The Hispanic Discussion Roundtables is an event to celebrate Hispanic Heritage Month at the University of Pittsburgh (September 15-October 15, 2019). Join the University Library System (ULS) as we host 5 Latino/as from various parts of Latin America to share their culture, their family structure and experiences in small group settings at Hillman Library.
The goal of the Hispanic Discussion Roundtables is to build understanding and challenge stereotypes and prejudices associated with Latino/s through friendly dialogue at the ULS. These open conversations can lead to greater acceptance and inclusion in the community.
- Belkys Torres - My LatinX Life As the daughter of the Cuban diaspora, I was born in Miami, FL and have spent my life straddling borders, negotiating identities, code-switching in daily conversations and learning to embrace the diversity of living as a Latinx in the United States. I will discuss the heterogeneity of Latina/o/x community members across the U.S., identify some of the challenges and obstacles I confronted as a college student in the South and share some lessons learned from my professional experience in academia thus far.
- Brenda Salem - Quite Mexican, Not Quite American As a Mexican-American, I live two different cultures, two different worlds. It has come with some challenges but also, I feel, with advantages. It lead me to my job as a Latin American Languages Cataloger, which gave me the unique opportunity to work with the Latin American intellectual output that I had missed out on most of my life. Come learn more about my experiences as a not-so-typical American.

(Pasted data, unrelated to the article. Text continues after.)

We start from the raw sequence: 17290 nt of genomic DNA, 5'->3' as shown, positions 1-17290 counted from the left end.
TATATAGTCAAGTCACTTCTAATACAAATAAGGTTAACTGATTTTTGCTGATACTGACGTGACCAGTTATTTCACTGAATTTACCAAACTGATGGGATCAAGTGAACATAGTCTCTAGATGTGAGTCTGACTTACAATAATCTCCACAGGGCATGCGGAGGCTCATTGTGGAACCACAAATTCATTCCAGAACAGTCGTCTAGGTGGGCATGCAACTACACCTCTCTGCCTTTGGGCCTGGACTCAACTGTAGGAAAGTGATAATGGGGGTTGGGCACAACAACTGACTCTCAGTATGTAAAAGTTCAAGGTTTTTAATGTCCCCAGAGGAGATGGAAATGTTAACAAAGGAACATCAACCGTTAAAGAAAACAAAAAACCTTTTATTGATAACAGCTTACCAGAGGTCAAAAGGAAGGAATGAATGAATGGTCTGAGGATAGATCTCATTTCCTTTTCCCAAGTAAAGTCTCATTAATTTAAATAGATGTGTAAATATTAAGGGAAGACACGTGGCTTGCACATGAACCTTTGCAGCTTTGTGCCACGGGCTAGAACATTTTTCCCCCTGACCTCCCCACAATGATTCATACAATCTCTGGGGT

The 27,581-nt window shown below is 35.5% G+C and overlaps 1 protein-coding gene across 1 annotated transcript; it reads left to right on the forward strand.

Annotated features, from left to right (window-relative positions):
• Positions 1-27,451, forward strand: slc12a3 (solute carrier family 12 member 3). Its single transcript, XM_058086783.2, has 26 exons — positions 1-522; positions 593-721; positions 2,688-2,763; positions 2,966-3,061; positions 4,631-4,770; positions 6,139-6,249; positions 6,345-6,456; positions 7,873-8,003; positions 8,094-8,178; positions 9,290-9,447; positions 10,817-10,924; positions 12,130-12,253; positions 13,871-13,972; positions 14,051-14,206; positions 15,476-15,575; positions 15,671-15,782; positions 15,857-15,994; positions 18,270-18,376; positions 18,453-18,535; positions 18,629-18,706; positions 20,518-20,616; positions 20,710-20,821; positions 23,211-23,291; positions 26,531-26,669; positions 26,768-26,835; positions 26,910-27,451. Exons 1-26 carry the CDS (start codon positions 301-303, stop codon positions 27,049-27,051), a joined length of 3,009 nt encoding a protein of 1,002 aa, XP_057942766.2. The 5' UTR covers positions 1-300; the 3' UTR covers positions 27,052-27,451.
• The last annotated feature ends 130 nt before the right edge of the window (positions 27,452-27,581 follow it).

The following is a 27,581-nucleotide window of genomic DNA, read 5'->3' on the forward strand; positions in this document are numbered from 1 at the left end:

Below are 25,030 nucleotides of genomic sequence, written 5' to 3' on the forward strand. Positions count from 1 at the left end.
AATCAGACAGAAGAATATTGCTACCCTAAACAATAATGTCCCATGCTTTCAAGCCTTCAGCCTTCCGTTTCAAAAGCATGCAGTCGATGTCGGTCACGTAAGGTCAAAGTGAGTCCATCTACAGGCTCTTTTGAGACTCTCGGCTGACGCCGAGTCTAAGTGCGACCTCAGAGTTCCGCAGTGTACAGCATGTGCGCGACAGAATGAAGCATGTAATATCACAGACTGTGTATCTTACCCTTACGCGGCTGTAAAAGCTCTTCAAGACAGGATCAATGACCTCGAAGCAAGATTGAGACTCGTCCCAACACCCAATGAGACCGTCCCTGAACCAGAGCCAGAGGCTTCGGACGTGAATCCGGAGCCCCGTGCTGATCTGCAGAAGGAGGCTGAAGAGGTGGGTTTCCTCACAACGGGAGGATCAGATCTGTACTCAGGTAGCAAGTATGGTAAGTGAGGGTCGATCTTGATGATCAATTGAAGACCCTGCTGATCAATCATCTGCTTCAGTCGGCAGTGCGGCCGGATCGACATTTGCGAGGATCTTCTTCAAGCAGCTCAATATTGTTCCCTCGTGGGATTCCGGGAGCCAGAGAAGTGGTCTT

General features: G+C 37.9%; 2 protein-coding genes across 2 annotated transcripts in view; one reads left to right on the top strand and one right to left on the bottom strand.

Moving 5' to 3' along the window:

Bianca DeJesus - Transcending Boxes: Living Life as an Afro-Latina I was born in the Bronx, NY to a Dominican mother and a Puerto Rican father. Growing up in such a culturally rich city, rarely did I have to put words to my racial and ethnic background; I was just me. I will discuss my path growing up as a black woman in the United States with a very rich latino background. In sharing my personal and professional experiences, I hope to help others move past what it means to be “black” and “latino” and understand that we , as afro Latinos, exist in the intersection.
Steven Hernandez - American Story: Gen 2.0 vs 3.0 My grandparents migrated from Mexico and never learned English. My parents, aunts and uncles were bilingual, but I, along with my brother and my cousins completely assimilated. In fact, I was a career military officer and my brother is a career law enforcement officer—arguably, we became part of THE American middle-class establishment. Yet, the majority of my aunts and uncles are strong supporters of the current U.S. President while my cousins and I are deeply opposed. One of the two familial generations must be wrong, right?
Chester Thompson - Transitioning from a Small Central American Port Town to a North American Mega Port City: Living Life as an Afro-Caribbean-Latino I was born in Puerto Limon, Costa Rica to an Afro-Costa Rican mother and father. I later immigrated to the Bronx, NY at the age of six-years-old where I was raised. I was privileged to grow up in New York City where I was exposed to a culturally rich and diverse metropolis. I will discuss my lived experiences growing up as a black man in the United States with a vibrant Afro-Carribean and Latin background. In sharing my personal and professional experiences, I hope to help others move past what it means to be “Black” "Carribean" and “Latino” and understand that we, as Afro Carribean Latinos play a significant part in the African Diaspora